It’s been nicknamed the “cow mootel,” though it’s hardly a place anyone would want to check in to. Rather than being allowed to graze in a paddock, cows are put into individual “chambers” approximately 13 feet by 16 feet in size and 10 feet high. Each cow is isolated, with only the view of another cow suffering the same fate through a glass window. She’s harnessed and made to wear what has been described as a nappy and then the temperature is turned up.
Cows produce less milk in hot weather. (Let’s be honest, we all get a little bit sluggish in the heat.) But this is bad news for the dairy industry as it means that their most important asset is suffering. Their revenue, that is.
Inside a “Mootel”
The six “mootel” rooms are part of a science experiment at the National Dairy Centre in Victoria to study the impacts of heat stress on cows. The Victorian Government spent $2.5 million to help build these hot isolation chambers. Cows will be milked and have their “nappies” changed regularly — their faeces and urine collected for research. Scientists will study a cow’s productivity and emissions with the temperature at 90 degrees for days at a time, which is like being exposed to a heatwave for the cows inside.
Dairy research scientist, Dr Jacobs, said they had the ability to “dial these up higher” at any time but that it would impose animal welfare concerns to take temperatures up to 104 degrees and then put cows back outside to 60 degrees. (Sadly, the Australian live export industry doesn’t have the same qualms about subjecting animals to a jump to over 104 degree temperatures. Find out about heat stress on live export animals.)
Dr Jacobs says that the glass windows between these oven-like chambers are also a deliberate animal welfare consideration.
The ability for a cow that’s in one of these calorimeters for three or four days to be able to see her neighbor is very much part of keeping her happy. Dr Joe Jacobs, dairy research scientist
What This Means for Cows
Cows are very social animals who not only have best friends, but can get stressed when separated. In these chambers they are powerless to do anything more than suffer in solitude and watch their herd mate be subjected to the same thing on the other side of the glass.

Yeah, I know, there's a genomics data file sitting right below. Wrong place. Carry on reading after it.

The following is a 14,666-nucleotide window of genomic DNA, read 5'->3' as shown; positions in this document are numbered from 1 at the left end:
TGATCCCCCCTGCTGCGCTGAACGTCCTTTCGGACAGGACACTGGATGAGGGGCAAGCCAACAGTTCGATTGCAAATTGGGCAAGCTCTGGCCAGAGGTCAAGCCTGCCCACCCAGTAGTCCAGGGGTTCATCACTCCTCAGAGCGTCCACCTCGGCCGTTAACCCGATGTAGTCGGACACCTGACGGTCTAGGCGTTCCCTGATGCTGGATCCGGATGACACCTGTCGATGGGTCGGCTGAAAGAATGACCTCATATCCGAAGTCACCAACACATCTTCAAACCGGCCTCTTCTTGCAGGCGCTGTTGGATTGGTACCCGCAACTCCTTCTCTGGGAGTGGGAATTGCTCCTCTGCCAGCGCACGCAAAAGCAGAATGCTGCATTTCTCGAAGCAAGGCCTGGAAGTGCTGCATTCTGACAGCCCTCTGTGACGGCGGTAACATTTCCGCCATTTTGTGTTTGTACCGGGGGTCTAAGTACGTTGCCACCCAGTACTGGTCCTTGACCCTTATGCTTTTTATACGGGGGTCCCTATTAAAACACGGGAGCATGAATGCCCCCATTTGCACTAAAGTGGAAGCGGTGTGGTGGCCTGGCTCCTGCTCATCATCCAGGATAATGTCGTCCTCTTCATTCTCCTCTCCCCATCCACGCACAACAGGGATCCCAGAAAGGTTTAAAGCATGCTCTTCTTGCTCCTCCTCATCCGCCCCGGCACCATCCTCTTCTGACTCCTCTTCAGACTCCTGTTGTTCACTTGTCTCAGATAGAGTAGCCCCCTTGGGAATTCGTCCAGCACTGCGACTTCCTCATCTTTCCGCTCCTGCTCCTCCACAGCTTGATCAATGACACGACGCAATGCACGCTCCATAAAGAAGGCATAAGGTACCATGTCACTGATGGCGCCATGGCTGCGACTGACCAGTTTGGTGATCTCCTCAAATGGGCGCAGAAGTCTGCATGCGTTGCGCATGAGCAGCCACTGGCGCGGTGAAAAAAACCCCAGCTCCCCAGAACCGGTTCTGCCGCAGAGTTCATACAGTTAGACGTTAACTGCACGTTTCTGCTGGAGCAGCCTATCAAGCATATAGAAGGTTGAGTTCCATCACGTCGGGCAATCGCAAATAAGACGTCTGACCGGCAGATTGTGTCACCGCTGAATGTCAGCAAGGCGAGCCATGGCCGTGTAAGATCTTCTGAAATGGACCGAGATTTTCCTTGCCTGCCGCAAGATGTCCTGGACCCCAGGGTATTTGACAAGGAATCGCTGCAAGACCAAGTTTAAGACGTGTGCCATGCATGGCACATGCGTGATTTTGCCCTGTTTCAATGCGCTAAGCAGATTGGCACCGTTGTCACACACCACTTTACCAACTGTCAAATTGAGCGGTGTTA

Cows seek out and nurture relationships with other members of the herd.
Not surprisingly, the media was asked not to take photos of the cows in their nappies and sweltering hot chambers on the opening day of this facility. Dr Jacobs said that it might be confronting for some people to see the animals in this situation and that the centre did not want to attract “unnecessary” attention from animal welfare bodies.
The fact that the dairy industry is: 1. doing something that they suspect will upset people and 2. wants to keep it hidden should be great cause for concern for the public. But this is far from the first time that the dairy industry has been involved in practices that would concern the public.
In fact, intrinsic to the dairy industry’s very business model is something they’d rather milk drinkers didn’t know, or rather — someone. This someone is the young calf who is born to keep his mother producing milk. Each year, hundreds of thousands of calves are separated from their mothers and sent to slaughter as “waste products” in their first week of life — all so that their mothers’ milk can be bottled for human consumption.
Mother cows form a strong emotional bond with their calf within minutes of giving birth. Despite these family bonds, it is common practice in the dairy industry for newborn calves to be taken from their mothers and sent to slaughter only days after being born.
A Kinder Choice
When exposed to the truth of what happens to these calves, people are understandably shocked and more and more caring people are looking to make kinder choices for calves.
Fortunately, there are many ways to get milk without any animal suffering whatsoever. Coconut, almond and soy are just some of the plant-based milk varieties that are widely available on supermarket shelves. What’s more, plants don’t need nappies, many are resilient to temperature changes and they don’t need to be continuously impregnated to produce milk. (Someone ought to tell the dairy industry.) To find out more about the range of options available, click here.
Lead image source: Steve Zolneczko/Flickr